Yet despite some very obvious handicaps, the junior sprinter from Fannett-Metal will be trying to produce her best times of the season in three events and maybe sneak in a surprise medal if everything goes perfectly.
That would be a real feather in the cap for the Tigers' fledgling program, which is in only its second official year as a team.
This is a classic story of an underdog program, the little train that could. Veteran coach Mathern Mellott is the person driving the train and Turner is reaping the benefits.
"I just do the running and he does all the brainstorming," Turner said.
Fannett-Metal's track & field program does not receive any money from the school. It is entirely funded - about $6,000 a year - by parents and fund-raisers, and by Mellott himself.
"The simple fact is, if there is a shortfall, Mathern will cover it," F-M assistant coach Ed Sharpe said.
Turner has taken advantage of Mellott's contributions and considerable track knowledge and qualified for three events at states - she won the 100, 200 and 400 on May 16 at the District 5 Championships.
But there is a lot more to the story than that.
- Until this spring, Turner had never run competitively.
- The Tigers do not have a track on campus. So their practices are held on a field in front of the high school on grass.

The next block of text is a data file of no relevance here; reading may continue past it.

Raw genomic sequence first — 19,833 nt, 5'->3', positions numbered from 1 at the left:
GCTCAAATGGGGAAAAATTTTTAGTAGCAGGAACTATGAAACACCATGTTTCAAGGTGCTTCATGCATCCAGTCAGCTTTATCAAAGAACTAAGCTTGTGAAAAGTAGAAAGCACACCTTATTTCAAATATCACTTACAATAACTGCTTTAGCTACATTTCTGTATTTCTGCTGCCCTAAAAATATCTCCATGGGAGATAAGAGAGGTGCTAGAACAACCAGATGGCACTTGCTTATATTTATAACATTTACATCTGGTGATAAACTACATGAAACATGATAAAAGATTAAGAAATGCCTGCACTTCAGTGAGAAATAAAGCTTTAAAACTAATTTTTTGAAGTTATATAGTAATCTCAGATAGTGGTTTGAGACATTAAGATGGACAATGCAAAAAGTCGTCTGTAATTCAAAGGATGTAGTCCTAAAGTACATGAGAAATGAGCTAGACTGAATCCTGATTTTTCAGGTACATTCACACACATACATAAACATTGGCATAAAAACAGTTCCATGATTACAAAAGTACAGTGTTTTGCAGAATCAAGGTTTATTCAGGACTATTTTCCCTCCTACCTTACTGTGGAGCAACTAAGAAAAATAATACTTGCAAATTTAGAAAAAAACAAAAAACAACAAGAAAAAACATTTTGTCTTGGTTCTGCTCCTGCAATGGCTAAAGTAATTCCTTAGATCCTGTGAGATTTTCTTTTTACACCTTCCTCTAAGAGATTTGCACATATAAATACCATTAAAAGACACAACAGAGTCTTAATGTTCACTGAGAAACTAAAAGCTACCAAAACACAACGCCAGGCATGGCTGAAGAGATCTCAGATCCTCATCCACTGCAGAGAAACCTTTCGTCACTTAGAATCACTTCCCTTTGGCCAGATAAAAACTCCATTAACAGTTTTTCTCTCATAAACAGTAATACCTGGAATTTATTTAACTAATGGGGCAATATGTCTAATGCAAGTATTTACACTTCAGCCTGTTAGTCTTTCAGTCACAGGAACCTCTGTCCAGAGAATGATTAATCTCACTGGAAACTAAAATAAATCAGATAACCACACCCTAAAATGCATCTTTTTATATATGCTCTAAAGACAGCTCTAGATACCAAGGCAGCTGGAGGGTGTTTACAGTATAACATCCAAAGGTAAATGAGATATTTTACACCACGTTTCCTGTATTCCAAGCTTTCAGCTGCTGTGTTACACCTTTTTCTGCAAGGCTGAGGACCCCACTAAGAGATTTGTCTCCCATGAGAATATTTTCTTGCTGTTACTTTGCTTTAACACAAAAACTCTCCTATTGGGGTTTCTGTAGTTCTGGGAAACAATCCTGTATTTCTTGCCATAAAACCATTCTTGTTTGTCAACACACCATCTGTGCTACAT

- Turner has not really been pushed in dual meets and districts.
- She also lost her mother to cancer last November and is using running as a way to cope.
"In a way, running has helped get it out of my mind," Turner said. "My mom ran in high school and college, so I feel like she's still helping me out. I know I felt that way at districts."
At the District 5 meet, Turner won the 100 in 12.85, the 200 in 26.89 and the 400 in 59.95. All were personal bests except the 200.
For the PIAA meet, she is seeded 22nd in the 100, 33rd in the 200 and 19th in the 400 in Class AA.
Mellott said, "It's hard to say what she can do at states, but she really hasn't been challenged, especially in the 400. In the district final she was in the middle and made up the stagger by the first turn. Then she started to cruise and one girl started to catch up. So she put it in a different gear and won easily."
"She'll get a real awakening at states," Sharpe said. "She's never seen anything like this before. But expect all of her PR times to be better. Mathern thinks if she can get down to the low 58s in the 400, there's a chance she could place."
Turner said, "I'm not sure what to expect, but a really want to just get the experience."
The thing that makes it hardest to predict Turner's success is that, except for some weekend treks to the track at Mercersburg Academy, she practices on grass.
Sharpe said, "We have 400-meter 'track' spray-painted in the grass, but it goes under some trees and the roots stick up. And we have about 50 meters that go up a hill. We lined off the approach zones and exchange zones to practice relays. This week we mowed down a 100-meter run pretty tight so it might help Abby."
"There is definitely a big difference running on a track," Turner said. "It feels different on your feet and it's just so much nicer. You feel faster."